Montreal brings a slightly muted vision of the city to Melbourne Festival’s circus showcase
Melbourne Festival is on a mission to prove the legitimacy of circus as a serious art form, with an entire arm dedicated to the delights of the big top, but judging by its headline production it may have a way to go yet. Cirkopolis is the new show from Canadian outfit Cirque Éloize, and while proficient and entertaining, it does little to persuade audiences that circus is maturing into an example of high art.
Taking its visual cues from Fritz Lang’s Metropolis, the production relies heavily on projections to summon the atmospherics, even if the relevance to the stage business often seems tenuous.
It opens with a desk-bound office employee overwhelmed by paperwork, constantly interrupted by straight-laced workers in grey trench coats, who quickly reveal themselves as expert tumblers. Several set pieces involving the whole cast, acrobats getting tossed in the air or jugglers filling the space with flying skittles, work extremely well, and there is a great sense of mutability in the performers’ skillsets.
Colour is introduced by a girl in a red dress performing a lovely, lyrical routine on the Cyr wheel. It brings a welcome lightness to proceedings, which is picked up later by the gentle clowning of our original office worker. His long and intricate dance with a dress and a couple of coathangers is sweet, even if it goes on too long.
The most effective note of whimsy comes from a sole juggler, who uses his skittles as an extension of his body, and brings a kind of joyous naturalism to his routine. At this point the production is less seething metropolis and more Thornton Wilder’s Our Town, and if it’s a little hokey and sentimental, it’s still rather winning.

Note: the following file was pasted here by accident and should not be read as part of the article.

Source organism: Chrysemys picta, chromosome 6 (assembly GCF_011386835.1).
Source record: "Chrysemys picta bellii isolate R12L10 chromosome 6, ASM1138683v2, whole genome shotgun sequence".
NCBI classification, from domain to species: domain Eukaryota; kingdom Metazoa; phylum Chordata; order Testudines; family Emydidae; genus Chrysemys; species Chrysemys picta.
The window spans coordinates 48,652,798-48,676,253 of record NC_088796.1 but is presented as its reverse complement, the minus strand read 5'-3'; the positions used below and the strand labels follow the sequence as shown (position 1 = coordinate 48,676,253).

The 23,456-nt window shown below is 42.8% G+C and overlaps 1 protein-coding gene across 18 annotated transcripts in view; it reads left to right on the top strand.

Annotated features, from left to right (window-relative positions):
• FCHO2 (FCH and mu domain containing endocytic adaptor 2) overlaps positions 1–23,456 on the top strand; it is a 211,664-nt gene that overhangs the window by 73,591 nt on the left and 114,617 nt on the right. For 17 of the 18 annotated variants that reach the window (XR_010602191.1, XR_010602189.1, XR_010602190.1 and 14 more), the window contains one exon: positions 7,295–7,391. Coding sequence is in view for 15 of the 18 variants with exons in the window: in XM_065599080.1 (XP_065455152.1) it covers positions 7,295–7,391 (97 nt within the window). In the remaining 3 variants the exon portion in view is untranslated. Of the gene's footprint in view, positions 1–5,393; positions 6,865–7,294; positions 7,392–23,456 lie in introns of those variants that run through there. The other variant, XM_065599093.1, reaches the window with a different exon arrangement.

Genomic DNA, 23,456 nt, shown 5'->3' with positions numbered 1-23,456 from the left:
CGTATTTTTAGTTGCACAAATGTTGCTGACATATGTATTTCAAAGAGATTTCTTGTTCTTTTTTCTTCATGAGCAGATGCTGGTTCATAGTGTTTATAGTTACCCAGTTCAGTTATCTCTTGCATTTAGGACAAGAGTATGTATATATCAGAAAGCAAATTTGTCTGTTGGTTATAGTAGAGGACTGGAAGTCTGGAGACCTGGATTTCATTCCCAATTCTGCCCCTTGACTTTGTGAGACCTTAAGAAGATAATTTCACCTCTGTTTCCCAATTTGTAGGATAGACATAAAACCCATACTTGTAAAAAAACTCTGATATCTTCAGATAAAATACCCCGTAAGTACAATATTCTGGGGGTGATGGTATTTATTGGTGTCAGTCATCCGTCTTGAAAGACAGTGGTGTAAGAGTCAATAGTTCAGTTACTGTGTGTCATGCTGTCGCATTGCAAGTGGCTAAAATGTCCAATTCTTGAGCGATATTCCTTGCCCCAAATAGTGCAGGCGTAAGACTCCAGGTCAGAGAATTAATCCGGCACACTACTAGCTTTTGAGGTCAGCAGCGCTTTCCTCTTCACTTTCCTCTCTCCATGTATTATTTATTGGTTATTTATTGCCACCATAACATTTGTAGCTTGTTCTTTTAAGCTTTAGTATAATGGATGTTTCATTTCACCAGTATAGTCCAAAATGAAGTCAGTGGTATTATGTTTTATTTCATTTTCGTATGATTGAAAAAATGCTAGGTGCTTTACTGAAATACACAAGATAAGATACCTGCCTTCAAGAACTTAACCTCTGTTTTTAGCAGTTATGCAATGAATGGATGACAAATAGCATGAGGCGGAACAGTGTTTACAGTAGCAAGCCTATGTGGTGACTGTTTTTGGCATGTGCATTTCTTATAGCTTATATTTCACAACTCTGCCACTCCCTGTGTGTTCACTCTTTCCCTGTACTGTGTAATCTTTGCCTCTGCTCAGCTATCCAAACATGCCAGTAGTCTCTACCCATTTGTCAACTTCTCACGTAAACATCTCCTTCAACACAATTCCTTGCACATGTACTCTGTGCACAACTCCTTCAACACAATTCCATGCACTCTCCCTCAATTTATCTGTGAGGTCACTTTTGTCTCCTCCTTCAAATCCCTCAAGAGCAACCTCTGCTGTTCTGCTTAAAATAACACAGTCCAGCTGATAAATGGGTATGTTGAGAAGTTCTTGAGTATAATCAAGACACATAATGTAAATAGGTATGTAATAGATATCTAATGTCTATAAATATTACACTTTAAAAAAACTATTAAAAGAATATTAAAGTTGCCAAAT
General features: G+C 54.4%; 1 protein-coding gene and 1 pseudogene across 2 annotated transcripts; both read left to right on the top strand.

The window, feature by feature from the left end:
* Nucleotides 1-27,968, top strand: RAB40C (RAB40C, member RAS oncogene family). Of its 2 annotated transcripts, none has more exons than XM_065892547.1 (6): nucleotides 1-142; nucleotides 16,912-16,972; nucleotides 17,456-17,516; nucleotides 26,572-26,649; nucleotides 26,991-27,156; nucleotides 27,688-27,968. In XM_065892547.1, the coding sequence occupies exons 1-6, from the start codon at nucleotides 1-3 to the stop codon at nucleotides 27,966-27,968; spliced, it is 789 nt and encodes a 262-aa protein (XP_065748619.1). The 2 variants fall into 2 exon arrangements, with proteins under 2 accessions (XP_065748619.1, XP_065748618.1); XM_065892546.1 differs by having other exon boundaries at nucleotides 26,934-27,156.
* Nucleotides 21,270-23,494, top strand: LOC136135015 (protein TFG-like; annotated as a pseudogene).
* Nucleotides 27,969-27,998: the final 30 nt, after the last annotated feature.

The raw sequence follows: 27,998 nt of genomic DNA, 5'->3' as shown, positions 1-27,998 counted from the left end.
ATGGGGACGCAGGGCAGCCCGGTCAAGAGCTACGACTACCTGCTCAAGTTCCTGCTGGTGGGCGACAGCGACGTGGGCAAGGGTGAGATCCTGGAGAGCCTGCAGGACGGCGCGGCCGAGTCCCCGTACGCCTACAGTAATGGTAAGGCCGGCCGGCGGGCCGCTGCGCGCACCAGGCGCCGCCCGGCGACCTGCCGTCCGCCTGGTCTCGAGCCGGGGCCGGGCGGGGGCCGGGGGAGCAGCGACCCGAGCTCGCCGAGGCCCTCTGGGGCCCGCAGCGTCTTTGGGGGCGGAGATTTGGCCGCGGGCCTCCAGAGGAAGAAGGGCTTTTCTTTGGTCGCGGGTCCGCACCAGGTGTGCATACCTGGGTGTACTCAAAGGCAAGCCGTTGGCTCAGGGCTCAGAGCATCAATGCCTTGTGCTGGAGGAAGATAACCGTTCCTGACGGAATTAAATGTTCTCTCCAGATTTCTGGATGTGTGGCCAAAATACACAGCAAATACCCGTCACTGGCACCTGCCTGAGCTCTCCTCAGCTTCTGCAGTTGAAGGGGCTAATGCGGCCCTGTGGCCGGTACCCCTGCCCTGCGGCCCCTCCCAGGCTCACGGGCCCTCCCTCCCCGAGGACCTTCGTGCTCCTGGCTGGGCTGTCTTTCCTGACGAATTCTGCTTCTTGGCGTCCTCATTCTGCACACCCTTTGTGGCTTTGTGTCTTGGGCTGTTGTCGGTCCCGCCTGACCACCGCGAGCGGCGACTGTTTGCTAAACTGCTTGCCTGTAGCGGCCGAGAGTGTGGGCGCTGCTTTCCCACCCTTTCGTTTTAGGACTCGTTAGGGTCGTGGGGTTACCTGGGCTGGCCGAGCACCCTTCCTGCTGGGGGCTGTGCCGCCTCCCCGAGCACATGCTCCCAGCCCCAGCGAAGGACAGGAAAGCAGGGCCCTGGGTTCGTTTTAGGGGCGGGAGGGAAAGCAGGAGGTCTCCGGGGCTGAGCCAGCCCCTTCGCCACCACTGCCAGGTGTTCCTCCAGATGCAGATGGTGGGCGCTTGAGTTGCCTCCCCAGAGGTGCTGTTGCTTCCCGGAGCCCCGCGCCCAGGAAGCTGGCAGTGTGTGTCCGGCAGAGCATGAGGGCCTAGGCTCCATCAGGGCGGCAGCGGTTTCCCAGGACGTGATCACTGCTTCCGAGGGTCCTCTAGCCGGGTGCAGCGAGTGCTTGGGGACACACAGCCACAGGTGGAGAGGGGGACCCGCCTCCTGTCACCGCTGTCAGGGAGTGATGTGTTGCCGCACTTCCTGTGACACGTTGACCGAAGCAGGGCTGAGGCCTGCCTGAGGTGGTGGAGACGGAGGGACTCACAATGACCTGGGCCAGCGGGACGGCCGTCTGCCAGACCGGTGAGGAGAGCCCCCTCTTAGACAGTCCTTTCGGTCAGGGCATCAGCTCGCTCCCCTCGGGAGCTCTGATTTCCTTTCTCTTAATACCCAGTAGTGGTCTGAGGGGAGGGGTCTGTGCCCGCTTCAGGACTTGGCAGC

Other acts are mere variations on the kind of thing we’ve seen countless times before, and even the most accomplished acts are hardly revolutionary. Chinese pole is becoming ubiquitous, and is in danger of seeming ho-hum. The German wheel is also pretty common, but is here given extra dimension by the addition of six acrobats instead of the usual one or two.
This is the problem with circus skills. Any innovations or improvements to a routine will be rapidly absorbed by the international community and start popping up everywhere, rendering them commonplace. The only thing a circus company has to differentiate itself is a point of view, and Cirque Éloise has a curiously old-fashioned one.
Setting a show in the twenties doesn’t excuse some frankly off-colour sexual politics. The woman are all delicate flowers or sexual nymphs, and one routine has the men literally become the pavement under the feet of one siren. It comes across as fusty and conservative, as if the whole thing had been conceived by Ayn Rand.
Production-wise, the show is slick and the costumes (Liz Vandal) and lighting (Nicolas Descôteaux) are beautifully evocative. The choreography (David St-Pierre) is also a major addition, adding a lyricism and grace to the usually rambunctious acrobatics. But the theatrical elements often come across as window dressing, and the overall effect is vaguely muted. It’s fun, but hardly a revolution.